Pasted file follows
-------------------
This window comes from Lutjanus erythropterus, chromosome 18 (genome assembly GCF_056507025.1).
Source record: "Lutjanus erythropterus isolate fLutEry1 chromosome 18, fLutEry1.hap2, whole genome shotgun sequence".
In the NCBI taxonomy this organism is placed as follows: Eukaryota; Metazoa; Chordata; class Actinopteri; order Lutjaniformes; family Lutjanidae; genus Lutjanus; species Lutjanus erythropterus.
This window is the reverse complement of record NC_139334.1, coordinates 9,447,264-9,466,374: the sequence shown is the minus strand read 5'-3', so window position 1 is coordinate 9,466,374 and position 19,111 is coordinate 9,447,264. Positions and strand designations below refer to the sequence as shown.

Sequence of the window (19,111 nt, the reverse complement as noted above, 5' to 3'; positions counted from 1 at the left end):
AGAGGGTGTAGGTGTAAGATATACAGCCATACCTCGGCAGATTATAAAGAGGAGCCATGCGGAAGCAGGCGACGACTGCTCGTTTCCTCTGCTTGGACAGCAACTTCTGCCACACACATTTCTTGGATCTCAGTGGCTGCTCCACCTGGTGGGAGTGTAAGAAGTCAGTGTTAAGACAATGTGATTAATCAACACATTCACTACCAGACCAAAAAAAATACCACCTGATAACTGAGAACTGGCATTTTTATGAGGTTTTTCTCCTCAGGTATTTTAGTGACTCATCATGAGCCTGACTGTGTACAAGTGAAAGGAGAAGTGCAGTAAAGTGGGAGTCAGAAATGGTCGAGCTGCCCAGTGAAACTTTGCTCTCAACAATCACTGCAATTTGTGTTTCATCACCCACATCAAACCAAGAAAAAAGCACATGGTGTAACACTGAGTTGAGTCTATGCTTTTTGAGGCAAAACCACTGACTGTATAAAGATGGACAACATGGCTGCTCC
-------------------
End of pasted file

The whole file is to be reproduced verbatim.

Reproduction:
This window comes from Lutjanus erythropterus, chromosome 18 (genome assembly GCF_056507025.1).
Source record: "Lutjanus erythropterus isolate fLutEry1 chromosome 18, fLutEry1.hap2, whole genome shotgun sequence".
In the NCBI taxonomy this organism is placed as follows: Eukaryota; Metazoa; Chordata; class Actinopteri; order Lutjaniformes; family Lutjanidae; genus Lutjanus; species Lutjanus erythropterus.
This window is the reverse complement of record NC_139334.1, coordinates 9,447,264-9,466,374: the sequence shown is the minus strand read 5'-3', so window position 1 is coordinate 9,466,374 and position 19,111 is coordinate 9,447,264. Positions and strand designations below refer to the sequence as shown.

Sequence of the window (19,111 nt, the reverse complement as noted above, 5' to 3'; positions counted from 1 at the left end):
AGAGGGTGTAGGTGTAAGATATACAGCCATACCTCGGCAGATTATAAAGAGGAGCCATGCGGAAGCAGGCGACGACTGCTCGTTTCCTCTGCTTGGACAGCAACTTCTGCCACACACATTTCTTGGATCTCAGTGGCTGCTCCACCTGGTGGGAGTGTAAGAAGTCAGTGTTAAGACAATGTGATTAATCAACACATTCACTACCAGACCAAAAAAAATACCACCTGATAACTGAGAACTGGCATTTTTATGAGGTTTTTCTCCTCAGGTATTTTAGTGACTCATCATGAGCCTGACTGTGTACAAGTGAAAGGAGAAGTGCAGTAAAGTGGGAGTCAGAAATGGTCGAGCTGCCCAGTGAAACTTTGCTCTCAACAATCACTGCAATTTGTGTTTCATCACCCACATCAAACCAAGAAAAAAGCACATGGTGTAACACTGAGTTGAGTCTATGCTTTTTGAGGCAAAACCACTGACTGTATAAAGATGGACAACATGGCTGCTCC